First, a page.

Lives of colonial objectives edited by Annabel Cooper, Lachy Paterson and Angela Wanhalla. Otago University Press, 2015.
p. 20. Intimate immensity : a pūtorino in the Peabody Essex Museum by Lucy Mackintosh.
p. 27. Te Haupapa by Pāoria Tapsell
p. 35. Voyaging taonga : the Kīngi tauihi by Kelvin Day.
p. 110. Retrieved from oblivion? Wiremu Kingi Te Rangitaake and the photographic object by Ruth Harvey.
p. 117. ‘A sparrow alone upon the house top’ : the Te Pihoihoi Press by Lachy Paterson.
p. 122. He rau mahara : te wananga ledger by Migoto Eria.
p. 129. Minute books : an integral part of the Māori Land Court by Paerau Warbrick.
p. 134. A road into Te Urewera by Annabel Cooper.
p. 170. Te Tokotoko by Megan Pōtiki.
p. 206. Katherine Mansfield’s hei tiki by Jane Stafford.
p. 212. Te pai o ngā āhua : the visitors’ books at the Lindauer Art Gallery by Roger Blackley.
p. 219. Toko toru tapu : a tale of four churches by Damian Skinner,
p. 231. Māori monument or Pākehā propaganda? the memorial to Keepa Te Rangihiwinui, Whanganui by Ewan Morris.
p. 253. ‘Pōua’s cloak’ : the Haberield family kahu kiwi by Michael J. Stevens.
p. 311. Aferword : ther wharenui Mataatua, and some thoughts about things by Conal McCarthy and Jonathan Mane-Wheoki.

New Zealand government and politics edited by Janine Hayward. 6th ed. OUP, 2015.
p. 4. Māori political history 1860-1960 by Michael J. Stevens.
p. 84. Marxism by Evan Te Ahu Poata-Smith.
p. 240. The Māori Party by Morgan Godfery.
p. 300. The Māori seats by Maria Bargh.
p. 511. Youth engagement by Veronica M. H. Tawhai.

Coutts, Brent and Nicholas Fitness. Protest in New Zealand. Pearson, 2013.
p. 83. Maori resistance to military service.
p. 171. Maori feminist issues

Overland ; issue 219 (Winter,2015)
Features: Anton Blank. Change is the only constant (on gay role models) ; Catriona MacLennan. The ethics of defence (layers and rape trials) ; Fiction: Tina Makereti. Monster ; Poetry: Editorial by Robert Sullivan ; Airini Beautrais. Flow ; Nicole Hawkins. Māori dux ; Reihana Robinson. Terra nullius ; Kiri Piahana-Wong. Hiding ; Apirana Taylor. thank you ; pukana .

Kōrero nehe: te Moana nui a Kiwa, ngā mihinare, pakanga

Histories of the Pacific Ocean, missionaries and the fight for land but the taonga amongst this selection is a beautifully illustrated text (Te Reo Māori) by Keri Kaa, pictures by Martin D. Page.

Syndetics book coverKeeping languages alive : documentation, pedagogy and revitalization / edited by Mari C. Jones and Sarah Ogilvie.
“Many of the world’s languages have diminishing numbers of speakers and are in danger of falling silent. Around the globe, a large body of linguists are collaborating with members of indigenous communities to keep these languages alive. Mindful that their work will be used by future speech communities to learn, teach and revitalise their languages, scholars face new challenges in the way they gather materials and in the way they present their findings. This volume discusses current efforts to record, collect and archive endangered languages in traditional and new media that will support future language learners and speakers. ” (Provided by publisher)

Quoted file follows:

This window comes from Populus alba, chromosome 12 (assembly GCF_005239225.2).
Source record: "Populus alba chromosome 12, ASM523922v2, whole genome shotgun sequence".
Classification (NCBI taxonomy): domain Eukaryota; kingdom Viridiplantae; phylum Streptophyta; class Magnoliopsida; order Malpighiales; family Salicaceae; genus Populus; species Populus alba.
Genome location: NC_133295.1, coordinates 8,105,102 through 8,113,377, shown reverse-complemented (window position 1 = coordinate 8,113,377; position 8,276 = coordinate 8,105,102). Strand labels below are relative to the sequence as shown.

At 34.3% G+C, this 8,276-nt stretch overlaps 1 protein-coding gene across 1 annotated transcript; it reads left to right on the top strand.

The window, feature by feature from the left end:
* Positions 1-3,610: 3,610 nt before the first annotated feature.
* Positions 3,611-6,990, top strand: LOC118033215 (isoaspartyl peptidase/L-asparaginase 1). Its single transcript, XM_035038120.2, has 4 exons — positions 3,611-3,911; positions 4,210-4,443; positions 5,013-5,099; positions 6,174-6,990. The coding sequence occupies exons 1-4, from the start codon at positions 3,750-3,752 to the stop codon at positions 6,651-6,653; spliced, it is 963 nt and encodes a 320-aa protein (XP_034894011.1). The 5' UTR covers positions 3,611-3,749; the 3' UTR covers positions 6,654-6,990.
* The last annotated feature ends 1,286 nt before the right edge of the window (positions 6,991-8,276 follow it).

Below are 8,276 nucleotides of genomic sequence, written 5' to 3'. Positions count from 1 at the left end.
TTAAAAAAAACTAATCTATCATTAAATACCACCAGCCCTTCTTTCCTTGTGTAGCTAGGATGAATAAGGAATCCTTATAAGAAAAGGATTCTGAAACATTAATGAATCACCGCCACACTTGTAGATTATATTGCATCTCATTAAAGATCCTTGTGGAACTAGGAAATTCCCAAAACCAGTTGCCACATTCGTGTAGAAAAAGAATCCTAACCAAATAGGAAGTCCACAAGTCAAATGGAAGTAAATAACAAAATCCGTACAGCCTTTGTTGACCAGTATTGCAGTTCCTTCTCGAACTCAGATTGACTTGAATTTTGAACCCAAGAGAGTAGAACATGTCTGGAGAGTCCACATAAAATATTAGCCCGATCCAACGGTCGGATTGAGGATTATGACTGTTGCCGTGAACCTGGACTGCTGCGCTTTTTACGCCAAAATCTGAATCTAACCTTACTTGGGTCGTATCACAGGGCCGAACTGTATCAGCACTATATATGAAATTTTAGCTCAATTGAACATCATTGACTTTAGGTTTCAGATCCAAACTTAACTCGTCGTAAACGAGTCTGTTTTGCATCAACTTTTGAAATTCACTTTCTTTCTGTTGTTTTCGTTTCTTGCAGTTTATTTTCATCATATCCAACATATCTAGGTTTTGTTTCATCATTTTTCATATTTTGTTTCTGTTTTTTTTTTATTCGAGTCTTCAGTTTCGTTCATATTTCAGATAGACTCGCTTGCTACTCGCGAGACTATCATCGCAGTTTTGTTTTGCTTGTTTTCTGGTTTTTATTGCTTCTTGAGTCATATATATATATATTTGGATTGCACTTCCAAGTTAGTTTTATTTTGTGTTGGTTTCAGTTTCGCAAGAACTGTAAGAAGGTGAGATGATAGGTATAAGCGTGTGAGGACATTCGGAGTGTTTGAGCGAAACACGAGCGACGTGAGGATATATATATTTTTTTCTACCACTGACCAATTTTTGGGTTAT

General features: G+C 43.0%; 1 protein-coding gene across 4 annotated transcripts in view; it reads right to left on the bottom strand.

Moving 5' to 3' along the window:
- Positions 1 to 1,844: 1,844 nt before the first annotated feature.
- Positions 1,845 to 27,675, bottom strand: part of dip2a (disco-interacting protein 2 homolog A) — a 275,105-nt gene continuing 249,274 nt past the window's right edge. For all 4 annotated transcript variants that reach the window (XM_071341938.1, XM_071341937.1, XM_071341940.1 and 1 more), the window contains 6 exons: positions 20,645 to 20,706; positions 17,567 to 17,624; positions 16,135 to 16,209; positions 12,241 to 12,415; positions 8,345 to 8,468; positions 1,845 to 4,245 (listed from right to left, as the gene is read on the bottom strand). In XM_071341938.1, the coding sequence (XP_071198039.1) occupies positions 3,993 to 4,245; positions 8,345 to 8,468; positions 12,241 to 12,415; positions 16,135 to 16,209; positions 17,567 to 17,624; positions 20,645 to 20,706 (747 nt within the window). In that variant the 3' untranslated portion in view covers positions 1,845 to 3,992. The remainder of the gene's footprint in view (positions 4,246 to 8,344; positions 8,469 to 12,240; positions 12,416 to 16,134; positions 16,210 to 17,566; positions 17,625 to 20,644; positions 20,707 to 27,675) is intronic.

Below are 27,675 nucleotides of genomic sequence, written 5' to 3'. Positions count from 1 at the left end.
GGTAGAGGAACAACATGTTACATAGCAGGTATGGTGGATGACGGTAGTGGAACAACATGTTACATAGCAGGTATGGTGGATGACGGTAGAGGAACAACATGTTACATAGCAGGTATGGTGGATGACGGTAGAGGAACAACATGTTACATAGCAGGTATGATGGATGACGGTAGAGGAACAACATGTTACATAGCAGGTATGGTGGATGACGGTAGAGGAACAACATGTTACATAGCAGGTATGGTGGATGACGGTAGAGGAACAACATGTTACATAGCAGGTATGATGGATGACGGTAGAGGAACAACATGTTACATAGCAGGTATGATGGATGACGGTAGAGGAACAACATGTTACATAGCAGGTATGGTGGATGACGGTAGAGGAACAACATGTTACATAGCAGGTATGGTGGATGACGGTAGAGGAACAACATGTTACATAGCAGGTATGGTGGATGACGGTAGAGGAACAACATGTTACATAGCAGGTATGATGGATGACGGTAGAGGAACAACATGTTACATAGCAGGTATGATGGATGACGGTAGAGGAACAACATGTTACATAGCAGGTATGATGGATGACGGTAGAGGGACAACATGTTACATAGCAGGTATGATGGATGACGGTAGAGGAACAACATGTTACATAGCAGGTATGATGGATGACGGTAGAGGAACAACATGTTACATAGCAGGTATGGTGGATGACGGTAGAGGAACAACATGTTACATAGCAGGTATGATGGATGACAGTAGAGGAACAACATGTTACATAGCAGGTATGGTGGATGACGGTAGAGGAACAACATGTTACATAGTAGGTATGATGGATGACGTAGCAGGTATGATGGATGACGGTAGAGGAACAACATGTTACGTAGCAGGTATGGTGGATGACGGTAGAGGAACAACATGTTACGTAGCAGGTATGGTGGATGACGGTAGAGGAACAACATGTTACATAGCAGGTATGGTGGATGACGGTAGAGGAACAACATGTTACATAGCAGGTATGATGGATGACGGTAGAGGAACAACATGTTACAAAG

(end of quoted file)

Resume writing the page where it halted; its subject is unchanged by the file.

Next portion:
Syndetics book coverPacific histories : ocean, land, people / edited by David Armitage and Alison Bashford.
“The first comprehensive account to place the Pacific Islands, the Pacific Rim and the Pacific Ocean into the perspective of world history. A distinguished international team of historians provides a multidimensional account of the Pacific, its inhabitants and the lands within and around it over 50,000 years, with special attention to the peoples of Oceania. It providing chronological coverage along with analyses of themes such as the environment, migration and the economy; religion, law and science; race, gender and politics.” (Cover)

Syndetics book coverTaka ki rō wai : he kōrero pūrākau mō tētāhi hoiho / ko Keri Kaa, te kaituhi ; ko Martin D. Page, te kaitā pikitia, kaitātai pukapuka.
“A true story about the birth of a foal, set in the small rural community of Rangitukia, on the East Cape of the East Coast, in the North Island of Aotearoa/New Zealand. Reflecting rural Māori life, the story is an observation of the cooperation between animals, and contemplates the magical and the miracle in nature.” (Publisher’s information)

Between the kindling and the blaze : reflections on the concept of mana / Ben Brown.
[This] “is a bold exploration of the concept of mana.  In resonant poetry and short prose poetry, the author does not seek to define mana but rather reflect on its myriad nuances.  “The colour of mana is red they say, from warm sunset tones to bold vigorous and bloody shades of power and authority, the kaka feather, the dog-skin cloak,  the ochre of the earth.  But where is the white of  purity, the certainty of black, the humility of grey?  Colour then, will not suffice in the exploration of mana.  How can a humble man be proud?  Why is the mountain more than a mountain?  How does a river flow in my veins and where is the strenght in silence?  This book is not silent.  It cannot be…” (Back cover)

Te paruhi a ngā tākuta / Nigel Beckford and Mike Fitzsimons, interviews, writing, publishing.